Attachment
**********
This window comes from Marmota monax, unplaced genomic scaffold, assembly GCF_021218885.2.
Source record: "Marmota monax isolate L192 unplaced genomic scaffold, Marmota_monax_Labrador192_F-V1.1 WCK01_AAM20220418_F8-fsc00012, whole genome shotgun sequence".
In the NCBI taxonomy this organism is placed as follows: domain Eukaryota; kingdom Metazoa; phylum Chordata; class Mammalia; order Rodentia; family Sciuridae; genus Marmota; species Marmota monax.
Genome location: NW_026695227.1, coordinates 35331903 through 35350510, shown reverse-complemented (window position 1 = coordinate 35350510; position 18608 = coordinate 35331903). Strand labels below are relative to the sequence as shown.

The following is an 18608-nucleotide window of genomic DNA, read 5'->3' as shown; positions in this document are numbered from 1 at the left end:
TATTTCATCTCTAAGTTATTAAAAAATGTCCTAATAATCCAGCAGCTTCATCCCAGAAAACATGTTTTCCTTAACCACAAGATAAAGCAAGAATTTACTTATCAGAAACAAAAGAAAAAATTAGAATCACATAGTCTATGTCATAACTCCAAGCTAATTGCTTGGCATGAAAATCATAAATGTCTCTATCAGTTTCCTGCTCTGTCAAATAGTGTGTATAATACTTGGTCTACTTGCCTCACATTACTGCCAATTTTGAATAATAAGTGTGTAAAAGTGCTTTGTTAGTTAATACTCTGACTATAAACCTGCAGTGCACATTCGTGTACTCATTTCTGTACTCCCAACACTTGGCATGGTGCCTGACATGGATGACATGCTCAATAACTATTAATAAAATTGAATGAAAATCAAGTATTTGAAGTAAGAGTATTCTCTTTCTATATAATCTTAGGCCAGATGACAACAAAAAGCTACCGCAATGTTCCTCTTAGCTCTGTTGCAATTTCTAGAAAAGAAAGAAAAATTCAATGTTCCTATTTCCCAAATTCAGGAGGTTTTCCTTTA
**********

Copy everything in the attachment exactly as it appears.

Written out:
This window comes from Marmota monax, unplaced genomic scaffold, assembly GCF_021218885.2.
Source record: "Marmota monax isolate L192 unplaced genomic scaffold, Marmota_monax_Labrador192_F-V1.1 WCK01_AAM20220418_F8-fsc00012, whole genome shotgun sequence".
In the NCBI taxonomy this organism is placed as follows: domain Eukaryota; kingdom Metazoa; phylum Chordata; class Mammalia; order Rodentia; family Sciuridae; genus Marmota; species Marmota monax.
Genome location: NW_026695227.1, coordinates 35331903 through 35350510, shown reverse-complemented (window position 1 = coordinate 35350510; position 18608 = coordinate 35331903). Strand labels below are relative to the sequence as shown.

The following is an 18608-nucleotide window of genomic DNA, read 5'->3' as shown; positions in this document are numbered from 1 at the left end:
TATTTCATCTCTAAGTTATTAAAAAATGTCCTAATAATCCAGCAGCTTCATCCCAGAAAACATGTTTTCCTTAACCACAAGATAAAGCAAGAATTTACTTATCAGAAACAAAAGAAAAAATTAGAATCACATAGTCTATGTCATAACTCCAAGCTAATTGCTTGGCATGAAAATCATAAATGTCTCTATCAGTTTCCTGCTCTGTCAAATAGTGTGTATAATACTTGGTCTACTTGCCTCACATTACTGCCAATTTTGAATAATAAGTGTGTAAAAGTGCTTTGTTAGTTAATACTCTGACTATAAACCTGCAGTGCACATTCGTGTACTCATTTCTGTACTCCCAACACTTGGCATGGTGCCTGACATGGATGACATGCTCAATAACTATTAATAAAATTGAATGAAAATCAAGTATTTGAAGTAAGAGTATTCTCTTTCTATATAATCTTAGGCCAGATGACAACAAAAAGCTACCGCAATGTTCCTCTTAGCTCTGTTGCAATTTCTAGAAAAGAAAGAAAAATTCAATGTTCCTATTTCCCAAATTCAGGAGGTTTTCCTTTA